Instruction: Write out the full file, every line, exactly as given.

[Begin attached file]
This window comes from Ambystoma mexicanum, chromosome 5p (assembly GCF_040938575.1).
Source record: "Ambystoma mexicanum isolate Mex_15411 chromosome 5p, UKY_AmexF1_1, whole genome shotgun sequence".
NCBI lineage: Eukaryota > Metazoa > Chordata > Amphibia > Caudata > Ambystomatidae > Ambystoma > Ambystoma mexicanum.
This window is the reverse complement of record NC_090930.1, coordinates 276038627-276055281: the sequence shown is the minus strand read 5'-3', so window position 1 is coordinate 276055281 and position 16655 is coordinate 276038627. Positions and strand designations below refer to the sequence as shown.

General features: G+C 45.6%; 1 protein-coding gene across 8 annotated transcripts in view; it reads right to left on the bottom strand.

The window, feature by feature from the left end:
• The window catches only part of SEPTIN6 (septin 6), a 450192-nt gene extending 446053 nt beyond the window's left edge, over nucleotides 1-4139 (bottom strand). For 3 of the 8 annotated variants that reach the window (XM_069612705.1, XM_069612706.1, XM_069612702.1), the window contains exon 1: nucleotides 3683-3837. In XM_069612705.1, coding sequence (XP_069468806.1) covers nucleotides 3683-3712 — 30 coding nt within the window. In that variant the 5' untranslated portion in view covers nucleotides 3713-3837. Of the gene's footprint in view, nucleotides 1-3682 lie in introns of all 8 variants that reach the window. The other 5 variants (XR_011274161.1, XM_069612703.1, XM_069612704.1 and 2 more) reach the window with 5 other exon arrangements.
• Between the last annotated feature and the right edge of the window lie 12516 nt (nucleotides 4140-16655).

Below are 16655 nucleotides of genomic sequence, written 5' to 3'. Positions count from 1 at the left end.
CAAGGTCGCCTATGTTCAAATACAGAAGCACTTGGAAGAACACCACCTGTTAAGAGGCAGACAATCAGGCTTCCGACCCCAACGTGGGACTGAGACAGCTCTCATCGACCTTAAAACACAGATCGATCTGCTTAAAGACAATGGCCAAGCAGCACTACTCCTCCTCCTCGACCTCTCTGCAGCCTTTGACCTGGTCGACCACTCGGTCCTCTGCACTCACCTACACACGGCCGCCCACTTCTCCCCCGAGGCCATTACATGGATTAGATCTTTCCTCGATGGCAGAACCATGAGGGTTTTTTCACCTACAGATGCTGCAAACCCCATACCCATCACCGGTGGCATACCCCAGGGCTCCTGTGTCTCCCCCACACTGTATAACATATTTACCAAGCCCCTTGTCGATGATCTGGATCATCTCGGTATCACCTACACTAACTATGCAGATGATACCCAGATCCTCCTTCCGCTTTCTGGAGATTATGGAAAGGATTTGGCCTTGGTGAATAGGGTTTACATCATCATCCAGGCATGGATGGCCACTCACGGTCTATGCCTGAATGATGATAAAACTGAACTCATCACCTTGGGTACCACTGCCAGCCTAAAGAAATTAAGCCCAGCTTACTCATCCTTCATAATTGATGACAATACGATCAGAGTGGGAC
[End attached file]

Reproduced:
This window comes from Ambystoma mexicanum, chromosome 5p (assembly GCF_040938575.1).
Source record: "Ambystoma mexicanum isolate Mex_15411 chromosome 5p, UKY_AmexF1_1, whole genome shotgun sequence".
NCBI lineage: Eukaryota > Metazoa > Chordata > Amphibia > Caudata > Ambystomatidae > Ambystoma > Ambystoma mexicanum.
This window is the reverse complement of record NC_090930.1, coordinates 276038627-276055281: the sequence shown is the minus strand read 5'-3', so window position 1 is coordinate 276055281 and position 16655 is coordinate 276038627. Positions and strand designations below refer to the sequence as shown.

General features: G+C 45.6%; 1 protein-coding gene across 8 annotated transcripts in view; it reads right to left on the bottom strand.

The window, feature by feature from the left end:
• The window catches only part of SEPTIN6 (septin 6), a 450192-nt gene extending 446053 nt beyond the window's left edge, over nucleotides 1-4139 (bottom strand). For 3 of the 8 annotated variants that reach the window (XM_069612705.1, XM_069612706.1, XM_069612702.1), the window contains exon 1: nucleotides 3683-3837. In XM_069612705.1, coding sequence (XP_069468806.1) covers nucleotides 3683-3712 — 30 coding nt within the window. In that variant the 5' untranslated portion in view covers nucleotides 3713-3837. Of the gene's footprint in view, nucleotides 1-3682 lie in introns of all 8 variants that reach the window. The other 5 variants (XR_011274161.1, XM_069612703.1, XM_069612704.1 and 2 more) reach the window with 5 other exon arrangements.
• Between the last annotated feature and the right edge of the window lie 12516 nt (nucleotides 4140-16655).

Below are 16655 nucleotides of genomic sequence, written 5' to 3'. Positions count from 1 at the left end.
CAAGGTCGCCTATGTTCAAATACAGAAGCACTTGGAAGAACACCACCTGTTAAGAGGCAGACAATCAGGCTTCCGACCCCAACGTGGGACTGAGACAGCTCTCATCGACCTTAAAACACAGATCGATCTGCTTAAAGACAATGGCCAAGCAGCACTACTCCTCCTCCTCGACCTCTCTGCAGCCTTTGACCTGGTCGACCACTCGGTCCTCTGCACTCACCTACACACGGCCGCCCACTTCTCCCCCGAGGCCATTACATGGATTAGATCTTTCCTCGATGGCAGAACCATGAGGGTTTTTTCACCTACAGATGCTGCAAACCCCATACCCATCACCGGTGGCATACCCCAGGGCTCCTGTGTCTCCCCCACACTGTATAACATATTTACCAAGCCCCTTGTCGATGATCTGGATCATCTCGGTATCACCTACACTAACTATGCAGATGATACCCAGATCCTCCTTCCGCTTTCTGGAGATTATGGAAAGGATTTGGCCTTGGTGAATAGGGTTTACATCATCATCCAGGCATGGATGGCCACTCACGGTCTATGCCTGAATGATGATAAAACTGAACTCATCACCTTGGGTACCACTGCCAGCCTAAAGAAATTAAGCCCAGCTTACTCATCCTTCATAATTGATGACAATACGATCAGAGTGGGAC